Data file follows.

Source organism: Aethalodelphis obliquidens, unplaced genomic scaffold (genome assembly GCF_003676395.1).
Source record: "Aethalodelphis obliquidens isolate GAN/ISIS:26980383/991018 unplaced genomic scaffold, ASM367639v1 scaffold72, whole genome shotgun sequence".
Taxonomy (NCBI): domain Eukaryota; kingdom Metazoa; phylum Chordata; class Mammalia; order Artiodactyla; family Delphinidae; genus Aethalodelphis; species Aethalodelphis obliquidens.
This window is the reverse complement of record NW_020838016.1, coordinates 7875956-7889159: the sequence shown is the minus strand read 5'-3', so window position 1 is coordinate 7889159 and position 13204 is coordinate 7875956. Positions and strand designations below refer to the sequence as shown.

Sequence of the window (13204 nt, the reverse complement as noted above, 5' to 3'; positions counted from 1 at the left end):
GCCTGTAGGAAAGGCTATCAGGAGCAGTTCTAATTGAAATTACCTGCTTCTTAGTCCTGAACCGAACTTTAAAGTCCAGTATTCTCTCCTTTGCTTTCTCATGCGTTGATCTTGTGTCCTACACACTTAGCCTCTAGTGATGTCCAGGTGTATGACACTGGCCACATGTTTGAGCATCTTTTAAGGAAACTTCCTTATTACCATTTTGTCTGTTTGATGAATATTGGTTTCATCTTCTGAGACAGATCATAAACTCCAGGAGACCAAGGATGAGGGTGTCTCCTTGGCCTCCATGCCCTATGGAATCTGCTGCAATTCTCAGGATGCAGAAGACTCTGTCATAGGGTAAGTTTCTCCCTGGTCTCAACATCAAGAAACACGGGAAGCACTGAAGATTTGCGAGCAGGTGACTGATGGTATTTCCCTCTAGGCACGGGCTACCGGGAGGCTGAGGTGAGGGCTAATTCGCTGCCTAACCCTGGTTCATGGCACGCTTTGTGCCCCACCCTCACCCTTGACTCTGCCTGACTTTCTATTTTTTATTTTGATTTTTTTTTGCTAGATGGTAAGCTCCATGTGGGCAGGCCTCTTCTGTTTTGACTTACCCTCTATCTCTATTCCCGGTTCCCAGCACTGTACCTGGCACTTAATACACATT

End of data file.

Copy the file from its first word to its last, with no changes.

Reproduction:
Source organism: Aethalodelphis obliquidens, unplaced genomic scaffold (genome assembly GCF_003676395.1).
Source record: "Aethalodelphis obliquidens isolate GAN/ISIS:26980383/991018 unplaced genomic scaffold, ASM367639v1 scaffold72, whole genome shotgun sequence".
Taxonomy (NCBI): domain Eukaryota; kingdom Metazoa; phylum Chordata; class Mammalia; order Artiodactyla; family Delphinidae; genus Aethalodelphis; species Aethalodelphis obliquidens.
This window is the reverse complement of record NW_020838016.1, coordinates 7875956-7889159: the sequence shown is the minus strand read 5'-3', so window position 1 is coordinate 7889159 and position 13204 is coordinate 7875956. Positions and strand designations below refer to the sequence as shown.

Sequence of the window (13204 nt, the reverse complement as noted above, 5' to 3'; positions counted from 1 at the left end):
GCCTGTAGGAAAGGCTATCAGGAGCAGTTCTAATTGAAATTACCTGCTTCTTAGTCCTGAACCGAACTTTAAAGTCCAGTATTCTCTCCTTTGCTTTCTCATGCGTTGATCTTGTGTCCTACACACTTAGCCTCTAGTGATGTCCAGGTGTATGACACTGGCCACATGTTTGAGCATCTTTTAAGGAAACTTCCTTATTACCATTTTGTCTGTTTGATGAATATTGGTTTCATCTTCTGAGACAGATCATAAACTCCAGGAGACCAAGGATGAGGGTGTCTCCTTGGCCTCCATGCCCTATGGAATCTGCTGCAATTCTCAGGATGCAGAAGACTCTGTCATAGGGTAAGTTTCTCCCTGGTCTCAACATCAAGAAACACGGGAAGCACTGAAGATTTGCGAGCAGGTGACTGATGGTATTTCCCTCTAGGCACGGGCTACCGGGAGGCTGAGGTGAGGGCTAATTCGCTGCCTAACCCTGGTTCATGGCACGCTTTGTGCCCCACCCTCACCCTTGACTCTGCCTGACTTTCTATTTTTTATTTTGATTTTTTTTTGCTAGATGGTAAGCTCCATGTGGGCAGGCCTCTTCTGTTTTGACTTACCCTCTATCTCTATTCCCGGTTCCCAGCACTGTACCTGGCACTTAATACACATT